I committed to painting a series of squash. My original idea was to paint a rather realistic pumpkin or other winter squash set against a neutral, flat background. I want the squash to pop off the background because of how differently they are painted, and by careful choice of color. The model has been the Grey Pumpkin. What makes that one work so well?
The backgrounds have been stumping me. I am having trouble choosing the color for the backgrounds. I am drawn to working the complement, orange pumpkin, blue background. Simple, right? But what value? Should the background be two colors? Do I need a “horizon line” in all of them, like the grey pumpkin? I keep changing my mind, changing the color, the horizon, everything. I’ve left some of the changes to show through, not painted it over entirely. And seeing the struggle seems pertinent and is visually compelling. But am I straying from the original idea and creating individual paintings rather than a series?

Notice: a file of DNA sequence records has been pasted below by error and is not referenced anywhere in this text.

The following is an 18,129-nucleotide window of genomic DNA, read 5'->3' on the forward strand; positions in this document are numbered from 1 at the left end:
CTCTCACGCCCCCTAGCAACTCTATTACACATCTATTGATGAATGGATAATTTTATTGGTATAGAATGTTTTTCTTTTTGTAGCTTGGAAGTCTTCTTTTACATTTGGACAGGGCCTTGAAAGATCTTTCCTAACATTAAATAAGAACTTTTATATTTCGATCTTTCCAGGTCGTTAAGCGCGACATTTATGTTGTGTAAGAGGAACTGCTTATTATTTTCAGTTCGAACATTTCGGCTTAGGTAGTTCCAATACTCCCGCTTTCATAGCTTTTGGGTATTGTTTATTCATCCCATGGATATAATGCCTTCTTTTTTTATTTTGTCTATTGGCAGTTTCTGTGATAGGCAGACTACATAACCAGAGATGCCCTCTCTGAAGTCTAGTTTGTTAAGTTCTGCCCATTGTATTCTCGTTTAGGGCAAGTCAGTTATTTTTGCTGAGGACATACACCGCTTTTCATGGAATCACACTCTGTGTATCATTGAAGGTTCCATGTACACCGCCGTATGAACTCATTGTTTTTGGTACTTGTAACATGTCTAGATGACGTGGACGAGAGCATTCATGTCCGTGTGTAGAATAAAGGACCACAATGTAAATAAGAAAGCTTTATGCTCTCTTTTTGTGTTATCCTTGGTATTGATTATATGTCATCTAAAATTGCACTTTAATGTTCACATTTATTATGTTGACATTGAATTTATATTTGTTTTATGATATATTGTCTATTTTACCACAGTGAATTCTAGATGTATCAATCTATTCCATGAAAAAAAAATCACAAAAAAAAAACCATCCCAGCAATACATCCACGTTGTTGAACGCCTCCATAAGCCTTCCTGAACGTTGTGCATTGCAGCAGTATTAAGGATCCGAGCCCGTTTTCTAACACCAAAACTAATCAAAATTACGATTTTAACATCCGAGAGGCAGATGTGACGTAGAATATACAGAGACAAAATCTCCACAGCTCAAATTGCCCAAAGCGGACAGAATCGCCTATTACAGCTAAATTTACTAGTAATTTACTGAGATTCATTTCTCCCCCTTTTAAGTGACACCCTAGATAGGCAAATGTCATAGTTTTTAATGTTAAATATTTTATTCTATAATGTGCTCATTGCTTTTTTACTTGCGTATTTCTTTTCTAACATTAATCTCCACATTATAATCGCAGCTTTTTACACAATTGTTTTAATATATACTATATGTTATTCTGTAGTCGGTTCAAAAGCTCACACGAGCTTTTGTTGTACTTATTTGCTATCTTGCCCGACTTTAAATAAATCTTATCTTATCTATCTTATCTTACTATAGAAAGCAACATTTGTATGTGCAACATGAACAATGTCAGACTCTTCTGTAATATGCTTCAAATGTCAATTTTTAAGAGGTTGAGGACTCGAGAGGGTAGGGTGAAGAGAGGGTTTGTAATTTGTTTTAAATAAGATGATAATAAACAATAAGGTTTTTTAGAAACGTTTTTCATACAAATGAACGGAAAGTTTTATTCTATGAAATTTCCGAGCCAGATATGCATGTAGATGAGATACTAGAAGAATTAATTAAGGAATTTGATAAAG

My teacher, Sandra Spiedel suggested that my perimeters may be too narrow. Just redefine the series: The background is abstract, the subject is realistic. That gives me much more room to explore this direction that keeps teasing me.
I spoke with another successful, local painter Brigitte McReynolds, about this issue. She said she faces this almost daily and often will start another painting, just to see where the new direction leads.